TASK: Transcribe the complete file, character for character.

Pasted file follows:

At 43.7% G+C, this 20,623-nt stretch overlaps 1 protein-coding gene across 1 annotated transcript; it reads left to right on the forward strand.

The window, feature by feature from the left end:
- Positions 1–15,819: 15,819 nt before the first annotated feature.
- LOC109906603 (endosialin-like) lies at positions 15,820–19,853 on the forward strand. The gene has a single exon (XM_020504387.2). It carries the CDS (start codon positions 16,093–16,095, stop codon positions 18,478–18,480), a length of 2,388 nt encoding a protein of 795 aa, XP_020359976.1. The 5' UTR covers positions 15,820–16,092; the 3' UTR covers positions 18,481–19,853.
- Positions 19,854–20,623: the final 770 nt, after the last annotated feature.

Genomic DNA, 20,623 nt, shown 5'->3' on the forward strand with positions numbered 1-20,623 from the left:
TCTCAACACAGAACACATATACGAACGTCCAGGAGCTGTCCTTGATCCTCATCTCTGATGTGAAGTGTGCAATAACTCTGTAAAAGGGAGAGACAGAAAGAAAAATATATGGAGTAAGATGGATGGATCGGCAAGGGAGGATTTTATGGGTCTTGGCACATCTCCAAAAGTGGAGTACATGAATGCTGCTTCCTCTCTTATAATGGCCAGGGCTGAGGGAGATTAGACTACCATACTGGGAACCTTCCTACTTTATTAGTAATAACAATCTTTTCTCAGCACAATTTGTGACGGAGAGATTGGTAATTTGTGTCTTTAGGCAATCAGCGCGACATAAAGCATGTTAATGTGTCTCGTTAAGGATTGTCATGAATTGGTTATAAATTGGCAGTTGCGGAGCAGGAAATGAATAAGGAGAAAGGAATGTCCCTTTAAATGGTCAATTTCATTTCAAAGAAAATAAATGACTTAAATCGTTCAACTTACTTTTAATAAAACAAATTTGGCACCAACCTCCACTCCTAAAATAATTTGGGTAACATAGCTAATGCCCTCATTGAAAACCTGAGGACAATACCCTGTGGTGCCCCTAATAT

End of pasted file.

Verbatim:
At 43.7% G+C, this 20,623-nt stretch overlaps 1 protein-coding gene across 1 annotated transcript; it reads left to right on the forward strand.

The window, feature by feature from the left end:
- Positions 1–15,819: 15,819 nt before the first annotated feature.
- LOC109906603 (endosialin-like) lies at positions 15,820–19,853 on the forward strand. The gene has a single exon (XM_020504387.2). It carries the CDS (start codon positions 16,093–16,095, stop codon positions 18,478–18,480), a length of 2,388 nt encoding a protein of 795 aa, XP_020359976.1. The 5' UTR covers positions 15,820–16,092; the 3' UTR covers positions 18,481–19,853.
- Positions 19,854–20,623: the final 770 nt, after the last annotated feature.

Genomic DNA, 20,623 nt, shown 5'->3' on the forward strand with positions numbered 1-20,623 from the left:
TCTCAACACAGAACACATATACGAACGTCCAGGAGCTGTCCTTGATCCTCATCTCTGATGTGAAGTGTGCAATAACTCTGTAAAAGGGAGAGACAGAAAGAAAAATATATGGAGTAAGATGGATGGATCGGCAAGGGAGGATTTTATGGGTCTTGGCACATCTCCAAAAGTGGAGTACATGAATGCTGCTTCCTCTCTTATAATGGCCAGGGCTGAGGGAGATTAGACTACCATACTGGGAACCTTCCTACTTTATTAGTAATAACAATCTTTTCTCAGCACAATTTGTGACGGAGAGATTGGTAATTTGTGTCTTTAGGCAATCAGCGCGACATAAAGCATGTTAATGTGTCTCGTTAAGGATTGTCATGAATTGGTTATAAATTGGCAGTTGCGGAGCAGGAAATGAATAAGGAGAAAGGAATGTCCCTTTAAATGGTCAATTTCATTTCAAAGAAAATAAATGACTTAAATCGTTCAACTTACTTTTAATAAAACAAATTTGGCACCAACCTCCACTCCTAAAATAATTTGGGTAACATAGCTAATGCCCTCATTGAAAACCTGAGGACAATACCCTGTGGTGCCCCTAATAT